over, two of these lines were so close to each other that both could in places bring their fire upon a party crossing the river, the rising slope permitting the rear line to shoot over that in front. The obstacles here were so great to our forcing a passage that the enemy forbore to plant a redoubt on the summit of the hill, thus, as it were, inviting us to try it. A large force constantly near the place rendered a surprise impossible, and, in addition, the bend in the river was such that though Fredericksburg was but 3 miles distant over a good plank road for the enemy, it was 6 miles for us through a forest.
The next point on the enemy's left which offered a practicable approach to the stream was at the United States Mine Ford, not then fordable, about 7 miles by the road above Banks' Ford. The intermediate space along the river was so difficult in its approaches to the water on either side that any work of ours to make them practicable would have given time to the enemy to fortify the opposite side, so as to render the attempt abortive. At the approaches to the United States Mine Ford, too, the enemy had created long lines of infantry parapets, with battery epaulements, and an ample force was encamped near to occupy them.
The junction of the Rapidan occurring just above the United States Mine Ford, involved the passage of that stream, also, in any attempt to turn the enemy's left by going farther up the river. The passage of two streams, not fordable, and having a width of 200 to 300 feet, at such a long distance from our base by a flank movement, with heavy pontoon and artillery trains, in the presence of an enemy who was also supposed to be supplied with pontoons by which he could cross in our rear, over roads almost impassable and through interminable forests, seemed so unlikely that the enemy gave himself no concern about it nor adopted any contingent precautions against such an attempt. Indeed, he was at the time rebuilding the Germanna bridge, where a portion of our troops crossed.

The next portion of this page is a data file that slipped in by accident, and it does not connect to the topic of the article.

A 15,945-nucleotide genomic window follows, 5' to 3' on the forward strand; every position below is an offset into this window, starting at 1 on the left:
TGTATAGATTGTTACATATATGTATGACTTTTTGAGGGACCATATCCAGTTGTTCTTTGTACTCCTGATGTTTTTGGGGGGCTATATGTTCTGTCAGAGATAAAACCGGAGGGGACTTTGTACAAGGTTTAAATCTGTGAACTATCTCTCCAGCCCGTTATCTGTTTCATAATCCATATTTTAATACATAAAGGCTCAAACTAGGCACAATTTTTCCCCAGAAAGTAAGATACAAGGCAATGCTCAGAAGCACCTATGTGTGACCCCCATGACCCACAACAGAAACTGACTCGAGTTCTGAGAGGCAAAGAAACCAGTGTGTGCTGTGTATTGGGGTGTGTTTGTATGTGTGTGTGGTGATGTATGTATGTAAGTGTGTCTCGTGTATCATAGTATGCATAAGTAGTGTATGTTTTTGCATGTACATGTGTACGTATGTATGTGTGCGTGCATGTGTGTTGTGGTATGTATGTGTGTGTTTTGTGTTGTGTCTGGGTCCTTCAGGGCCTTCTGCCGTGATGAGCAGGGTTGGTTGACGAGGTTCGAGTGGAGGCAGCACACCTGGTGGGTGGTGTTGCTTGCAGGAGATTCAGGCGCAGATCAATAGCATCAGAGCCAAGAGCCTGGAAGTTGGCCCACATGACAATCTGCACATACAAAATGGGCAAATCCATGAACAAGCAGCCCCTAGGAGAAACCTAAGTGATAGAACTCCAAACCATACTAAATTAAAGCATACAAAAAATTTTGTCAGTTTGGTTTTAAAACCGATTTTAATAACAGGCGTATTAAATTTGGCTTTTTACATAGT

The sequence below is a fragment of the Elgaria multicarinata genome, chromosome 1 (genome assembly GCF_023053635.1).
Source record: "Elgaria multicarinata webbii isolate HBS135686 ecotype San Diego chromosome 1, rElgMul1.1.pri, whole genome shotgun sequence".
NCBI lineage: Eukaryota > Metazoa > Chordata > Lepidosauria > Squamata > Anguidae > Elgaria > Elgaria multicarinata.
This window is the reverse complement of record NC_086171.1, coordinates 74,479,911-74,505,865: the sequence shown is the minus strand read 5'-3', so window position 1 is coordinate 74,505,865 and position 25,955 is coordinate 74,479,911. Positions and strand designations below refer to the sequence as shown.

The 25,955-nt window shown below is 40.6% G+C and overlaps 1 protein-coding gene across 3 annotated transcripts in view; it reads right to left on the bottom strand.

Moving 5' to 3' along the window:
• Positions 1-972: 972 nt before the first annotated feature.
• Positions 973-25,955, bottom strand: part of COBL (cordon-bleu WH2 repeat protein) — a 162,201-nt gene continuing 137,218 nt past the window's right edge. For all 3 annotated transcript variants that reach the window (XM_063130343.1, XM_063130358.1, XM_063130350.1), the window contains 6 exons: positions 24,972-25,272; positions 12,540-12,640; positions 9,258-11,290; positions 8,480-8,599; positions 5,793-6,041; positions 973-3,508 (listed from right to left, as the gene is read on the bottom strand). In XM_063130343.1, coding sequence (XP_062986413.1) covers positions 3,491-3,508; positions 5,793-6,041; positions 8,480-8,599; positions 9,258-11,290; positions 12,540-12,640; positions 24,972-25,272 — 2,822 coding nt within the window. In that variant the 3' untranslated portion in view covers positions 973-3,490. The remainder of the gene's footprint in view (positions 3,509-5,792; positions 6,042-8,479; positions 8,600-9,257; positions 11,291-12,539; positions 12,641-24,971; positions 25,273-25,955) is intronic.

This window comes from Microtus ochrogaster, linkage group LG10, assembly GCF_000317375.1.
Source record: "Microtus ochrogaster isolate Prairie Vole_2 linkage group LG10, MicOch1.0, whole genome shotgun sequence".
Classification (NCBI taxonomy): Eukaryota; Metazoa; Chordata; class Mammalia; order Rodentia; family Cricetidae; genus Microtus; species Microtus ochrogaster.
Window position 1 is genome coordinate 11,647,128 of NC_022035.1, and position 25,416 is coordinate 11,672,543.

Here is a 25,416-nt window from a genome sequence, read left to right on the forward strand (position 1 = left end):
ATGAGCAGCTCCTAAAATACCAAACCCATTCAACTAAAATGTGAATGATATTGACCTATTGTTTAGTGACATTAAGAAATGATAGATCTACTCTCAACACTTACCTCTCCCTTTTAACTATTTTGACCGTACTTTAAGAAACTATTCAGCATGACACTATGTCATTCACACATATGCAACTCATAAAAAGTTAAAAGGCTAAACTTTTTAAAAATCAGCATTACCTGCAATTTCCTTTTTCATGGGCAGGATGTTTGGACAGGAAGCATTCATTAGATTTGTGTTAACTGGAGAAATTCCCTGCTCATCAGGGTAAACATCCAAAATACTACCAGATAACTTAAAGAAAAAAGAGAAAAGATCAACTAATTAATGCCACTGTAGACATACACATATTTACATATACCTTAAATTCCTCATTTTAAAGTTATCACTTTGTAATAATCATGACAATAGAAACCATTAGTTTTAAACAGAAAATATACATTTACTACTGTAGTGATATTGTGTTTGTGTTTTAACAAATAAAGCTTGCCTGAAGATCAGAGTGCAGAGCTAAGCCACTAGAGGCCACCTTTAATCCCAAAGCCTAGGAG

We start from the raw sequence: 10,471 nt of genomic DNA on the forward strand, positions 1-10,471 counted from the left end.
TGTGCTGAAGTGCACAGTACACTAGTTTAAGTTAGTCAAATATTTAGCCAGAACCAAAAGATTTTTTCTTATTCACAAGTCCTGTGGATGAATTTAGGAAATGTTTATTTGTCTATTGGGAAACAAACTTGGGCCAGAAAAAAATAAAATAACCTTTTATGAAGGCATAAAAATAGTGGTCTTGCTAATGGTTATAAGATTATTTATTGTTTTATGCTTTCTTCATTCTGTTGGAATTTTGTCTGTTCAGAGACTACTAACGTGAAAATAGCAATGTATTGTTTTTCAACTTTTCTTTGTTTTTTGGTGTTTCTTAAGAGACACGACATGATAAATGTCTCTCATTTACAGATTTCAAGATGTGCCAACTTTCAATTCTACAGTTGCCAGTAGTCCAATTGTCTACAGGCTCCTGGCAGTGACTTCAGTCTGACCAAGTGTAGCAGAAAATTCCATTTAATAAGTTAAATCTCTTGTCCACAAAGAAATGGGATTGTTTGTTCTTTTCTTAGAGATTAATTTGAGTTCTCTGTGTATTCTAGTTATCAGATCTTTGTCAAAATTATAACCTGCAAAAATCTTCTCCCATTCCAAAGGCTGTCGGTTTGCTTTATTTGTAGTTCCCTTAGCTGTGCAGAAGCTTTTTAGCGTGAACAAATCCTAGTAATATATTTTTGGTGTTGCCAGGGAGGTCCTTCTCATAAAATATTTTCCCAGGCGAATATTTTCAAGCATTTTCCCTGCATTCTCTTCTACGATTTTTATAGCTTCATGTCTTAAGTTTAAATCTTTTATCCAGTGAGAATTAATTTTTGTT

Stafford County, in which the Union Army was located, is noted for its poverty. A lack of fertility in the soil has discouraged enterprise, and the country is wanting in public improvements such as are usually to be found in more prosperous communities. Dense woods and thickets of black-jack oak and pine cover most of the ground. The general character of the country is that of a wilderness, and it forms part of that distinguishing belt of country which continues through Orange and Spotsylvania Counties and southwesterly in a general direction parallel with the Blue Ridge. It forms, where it crosses the Rappahannock, a high ridge, composed in part of quartz rocks, in which the gold mines are located. The soil, however, in the mass in clayey, with occasional thin strata of gravel. In wet, wintry weather there was no practicable roadway for our heavy trains except what had been prepared by ourselves with a pavement of logs. Language fails to describe the weary, struggling marches of our trains, prolonged in many instances all through the night, and the picture of helplessness they presented on such marches as that of January 22.
Orange and the western part of Spotsylvania County, on the south side of the Rappahannock, in which Chancellorsville (a single large house at that time, now in ruins) is situated, is much of the character of Stafford, just described. There are two excellent roads leading from Fredericksburg to Chancellorsville, one macadamized and the other planked. These were routes open to General Lee. The term "Wilderness" in localized in common parlance for a portion of this country, and no one can conceive a more unfavorable field for the movements of a